– Transdermal: There is a 10% DHEA cream for transdermal administration available. 3–5 g cream per day are usually applied resulting in 300–500 mg DHEA applied to the skin.
– Intravaginal: According to Cleveland Clinic: 25 mg suppository for use at night.
Side effects: Most of unwanted side effects are mild and occur due to the androgenic effect of DHEA. Increased sebum production, increased facial hair and changes in androgenic hair might occur in females. Changes of the voice have not been observed yet.
Advantages and risks:
– No health-advantage detectable: There is no evidence that DHEA treatment can be used to prevent cardiovascular diseases, cognitive disorders, depression or to improve well-being. Most workgroups did not find any positive effects of DHEA on general well-being and physical strength. Small sample sizes and short observational periods may play a role there. So far, there is no evidence that DHEA has positive effects in patients wishing to become pregnant: premature ovarian insufficiency reduced ovarian reserve, poor response to stimulation in the context of ART. – Potential health-advantages: DHEA substitution might play a role in women with low DHEA levels, e. g. adrenal insufficiency: Beside the substitution with gluco- and mineral corticosteroids, one might consider DHEAS substitution in single cases. – Anorexia nervosa: DHEA has positive effects on bones, also in women with a lack of estrogen in fertile ages, as for example in patients with anorexia nervosa. – Vaginal atrophy: Treatment with vaginal DHEA suppositories results in a rapid relief of symptoms of vaginal atrophy with only minimal to no changes in serum steroids. There are no concerns of systemic side effects, as observed in estrogen therapy. However, local administration is required daily. Approved alternative treatment options such as low dose intravaginal estriol treatment or oral administration of novel SERMs (Ospemifen) should be preferred. – Health hazards: DHEA can be metabolized to testosterone as well as to estrogen. There is increasing evidence on a potential correlation between low DHEA levels and a cardiovascular risk as well as to high DHEA levels and the risk to develop breast cancer.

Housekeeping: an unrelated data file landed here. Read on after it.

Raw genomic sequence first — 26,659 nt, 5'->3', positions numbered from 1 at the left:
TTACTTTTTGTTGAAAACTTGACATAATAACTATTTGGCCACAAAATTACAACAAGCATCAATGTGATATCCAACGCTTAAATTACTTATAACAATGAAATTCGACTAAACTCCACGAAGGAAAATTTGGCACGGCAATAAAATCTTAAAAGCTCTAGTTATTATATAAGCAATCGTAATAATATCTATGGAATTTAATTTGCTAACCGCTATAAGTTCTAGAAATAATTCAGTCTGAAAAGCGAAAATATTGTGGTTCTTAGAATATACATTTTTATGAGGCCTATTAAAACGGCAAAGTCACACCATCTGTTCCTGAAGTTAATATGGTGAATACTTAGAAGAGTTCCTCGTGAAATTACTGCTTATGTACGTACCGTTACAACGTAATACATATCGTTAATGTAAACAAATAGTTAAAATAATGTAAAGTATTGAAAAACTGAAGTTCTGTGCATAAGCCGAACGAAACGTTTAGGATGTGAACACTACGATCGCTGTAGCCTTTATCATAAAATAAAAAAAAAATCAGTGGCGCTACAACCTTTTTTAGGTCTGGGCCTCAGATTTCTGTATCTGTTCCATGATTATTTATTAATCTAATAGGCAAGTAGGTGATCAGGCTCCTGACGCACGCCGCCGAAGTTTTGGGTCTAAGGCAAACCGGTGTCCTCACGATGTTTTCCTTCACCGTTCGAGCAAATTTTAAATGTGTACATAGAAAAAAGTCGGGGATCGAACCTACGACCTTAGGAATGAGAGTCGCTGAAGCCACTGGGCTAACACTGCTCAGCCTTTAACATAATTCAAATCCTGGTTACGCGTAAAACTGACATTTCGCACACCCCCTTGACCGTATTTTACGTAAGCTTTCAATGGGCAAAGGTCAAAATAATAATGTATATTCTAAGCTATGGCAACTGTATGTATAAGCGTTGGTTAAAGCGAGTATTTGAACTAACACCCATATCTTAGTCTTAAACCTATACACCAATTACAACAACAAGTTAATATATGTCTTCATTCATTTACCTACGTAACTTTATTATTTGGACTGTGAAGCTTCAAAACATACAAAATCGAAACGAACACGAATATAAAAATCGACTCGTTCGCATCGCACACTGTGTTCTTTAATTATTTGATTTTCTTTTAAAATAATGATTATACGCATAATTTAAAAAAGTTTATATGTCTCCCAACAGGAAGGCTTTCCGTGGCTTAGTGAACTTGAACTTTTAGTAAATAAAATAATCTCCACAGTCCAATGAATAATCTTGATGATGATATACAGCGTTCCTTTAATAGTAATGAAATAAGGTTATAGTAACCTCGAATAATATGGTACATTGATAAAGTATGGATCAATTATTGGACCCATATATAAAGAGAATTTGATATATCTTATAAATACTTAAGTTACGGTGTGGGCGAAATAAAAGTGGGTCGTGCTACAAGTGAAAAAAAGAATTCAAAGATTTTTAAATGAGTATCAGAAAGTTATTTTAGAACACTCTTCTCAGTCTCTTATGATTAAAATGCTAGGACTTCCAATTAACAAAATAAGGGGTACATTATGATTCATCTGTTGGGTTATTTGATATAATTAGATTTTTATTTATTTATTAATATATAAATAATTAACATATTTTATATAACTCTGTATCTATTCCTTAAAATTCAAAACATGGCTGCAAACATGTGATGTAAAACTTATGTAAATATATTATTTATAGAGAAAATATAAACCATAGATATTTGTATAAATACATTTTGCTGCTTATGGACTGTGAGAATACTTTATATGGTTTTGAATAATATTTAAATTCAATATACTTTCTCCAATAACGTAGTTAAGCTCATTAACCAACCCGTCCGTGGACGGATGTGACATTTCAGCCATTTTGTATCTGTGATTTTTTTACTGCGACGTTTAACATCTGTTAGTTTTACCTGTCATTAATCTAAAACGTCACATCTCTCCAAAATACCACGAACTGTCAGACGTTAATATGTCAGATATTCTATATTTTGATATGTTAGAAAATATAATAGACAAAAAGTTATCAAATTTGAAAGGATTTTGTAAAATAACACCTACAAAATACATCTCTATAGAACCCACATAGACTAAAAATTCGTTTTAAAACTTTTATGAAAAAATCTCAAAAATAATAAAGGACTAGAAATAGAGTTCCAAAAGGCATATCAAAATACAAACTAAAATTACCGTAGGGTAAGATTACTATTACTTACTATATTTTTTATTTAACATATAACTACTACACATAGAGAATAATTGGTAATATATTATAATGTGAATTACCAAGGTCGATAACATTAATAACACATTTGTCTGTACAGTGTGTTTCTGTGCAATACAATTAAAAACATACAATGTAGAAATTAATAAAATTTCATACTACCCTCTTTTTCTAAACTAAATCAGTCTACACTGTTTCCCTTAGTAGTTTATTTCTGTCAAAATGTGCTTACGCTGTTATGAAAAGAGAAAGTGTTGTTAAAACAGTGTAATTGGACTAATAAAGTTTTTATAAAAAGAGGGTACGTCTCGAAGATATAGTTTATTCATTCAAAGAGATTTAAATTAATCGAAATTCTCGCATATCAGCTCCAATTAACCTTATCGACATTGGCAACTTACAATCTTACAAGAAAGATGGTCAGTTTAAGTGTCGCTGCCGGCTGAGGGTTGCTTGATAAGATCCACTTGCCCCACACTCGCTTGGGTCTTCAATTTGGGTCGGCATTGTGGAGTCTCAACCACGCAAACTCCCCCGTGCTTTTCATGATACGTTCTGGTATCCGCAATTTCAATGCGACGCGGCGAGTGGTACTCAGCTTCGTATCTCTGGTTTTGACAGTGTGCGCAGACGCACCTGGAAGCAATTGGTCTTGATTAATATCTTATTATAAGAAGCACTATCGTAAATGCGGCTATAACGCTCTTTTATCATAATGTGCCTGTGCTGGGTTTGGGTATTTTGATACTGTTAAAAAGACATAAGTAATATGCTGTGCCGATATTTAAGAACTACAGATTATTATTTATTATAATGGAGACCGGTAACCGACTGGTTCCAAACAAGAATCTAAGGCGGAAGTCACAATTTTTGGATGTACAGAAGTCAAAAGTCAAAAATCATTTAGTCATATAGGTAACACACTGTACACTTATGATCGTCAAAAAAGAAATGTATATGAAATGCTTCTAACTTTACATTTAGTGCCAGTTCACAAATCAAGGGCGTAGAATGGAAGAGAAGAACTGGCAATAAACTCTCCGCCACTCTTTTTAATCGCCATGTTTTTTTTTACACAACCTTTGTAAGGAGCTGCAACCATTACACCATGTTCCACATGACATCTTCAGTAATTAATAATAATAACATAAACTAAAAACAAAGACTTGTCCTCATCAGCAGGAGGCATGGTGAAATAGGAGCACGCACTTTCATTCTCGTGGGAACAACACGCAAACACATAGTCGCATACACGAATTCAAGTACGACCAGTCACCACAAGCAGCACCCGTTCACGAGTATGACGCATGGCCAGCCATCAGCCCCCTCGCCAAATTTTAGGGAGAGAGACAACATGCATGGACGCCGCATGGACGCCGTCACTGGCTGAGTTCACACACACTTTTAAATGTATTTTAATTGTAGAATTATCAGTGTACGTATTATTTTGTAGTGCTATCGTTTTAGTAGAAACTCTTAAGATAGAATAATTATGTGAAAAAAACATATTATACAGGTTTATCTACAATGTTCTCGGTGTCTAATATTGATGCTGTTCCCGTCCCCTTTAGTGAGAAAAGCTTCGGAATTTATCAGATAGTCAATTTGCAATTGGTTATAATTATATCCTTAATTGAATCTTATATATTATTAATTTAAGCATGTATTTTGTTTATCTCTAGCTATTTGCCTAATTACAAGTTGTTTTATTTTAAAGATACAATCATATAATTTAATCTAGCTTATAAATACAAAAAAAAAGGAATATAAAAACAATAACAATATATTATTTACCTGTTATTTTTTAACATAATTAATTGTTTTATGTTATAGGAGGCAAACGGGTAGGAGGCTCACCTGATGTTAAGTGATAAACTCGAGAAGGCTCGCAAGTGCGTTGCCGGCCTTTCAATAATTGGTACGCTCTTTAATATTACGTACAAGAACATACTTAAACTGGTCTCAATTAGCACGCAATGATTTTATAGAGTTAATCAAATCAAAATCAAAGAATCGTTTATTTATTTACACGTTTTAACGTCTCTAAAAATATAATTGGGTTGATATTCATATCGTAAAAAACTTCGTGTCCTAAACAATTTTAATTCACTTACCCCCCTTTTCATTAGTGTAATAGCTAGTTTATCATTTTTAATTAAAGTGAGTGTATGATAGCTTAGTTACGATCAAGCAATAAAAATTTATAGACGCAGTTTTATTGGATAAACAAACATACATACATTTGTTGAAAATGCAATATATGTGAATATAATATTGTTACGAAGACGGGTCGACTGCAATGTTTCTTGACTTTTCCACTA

– Doping: DHEA is a prohibited substance according to the World Anti-Doping Code by the World Anti-Doping Agency.
– Drug-drug interactions: for example tamoxifen – concomitant DHEA administration might lead to tamoxifene-resistance.
– DHEA is commonly used as prescription-free food supplement or anti-ageing drug in the United States. This does not necessarily mean that the product is safe since there are no corresponding long-term studies.
– Informed consent: Patients must be informed thoroughly about potential risks and benefits of DHEA treatment.
– Males: DHEA should not be used by persons suffering from prostate- or testicular cancer.
– All patients: Patients with severe diseases or hormonal disorders should take DHEA only after seeking competent medical advice and surveillance.
Future perspectives:
– Oral DHEA treatment might be indicated in special clinical indications as, in single cases, in patients with adrenal insufficiency, particularly in women.
– Intravaginal application in cases of vaginal atrophy is an interesting therapeutic option in this disorder.
– Positive effects of DHEA treatment on well-being, disturbances of memory, psychosexual disorders and bone-health were observed in studies investigating DHEA in other indications.
– Clinical trials with new DHEA metabolits e.g. 7-keto-DHEA are still ongoing.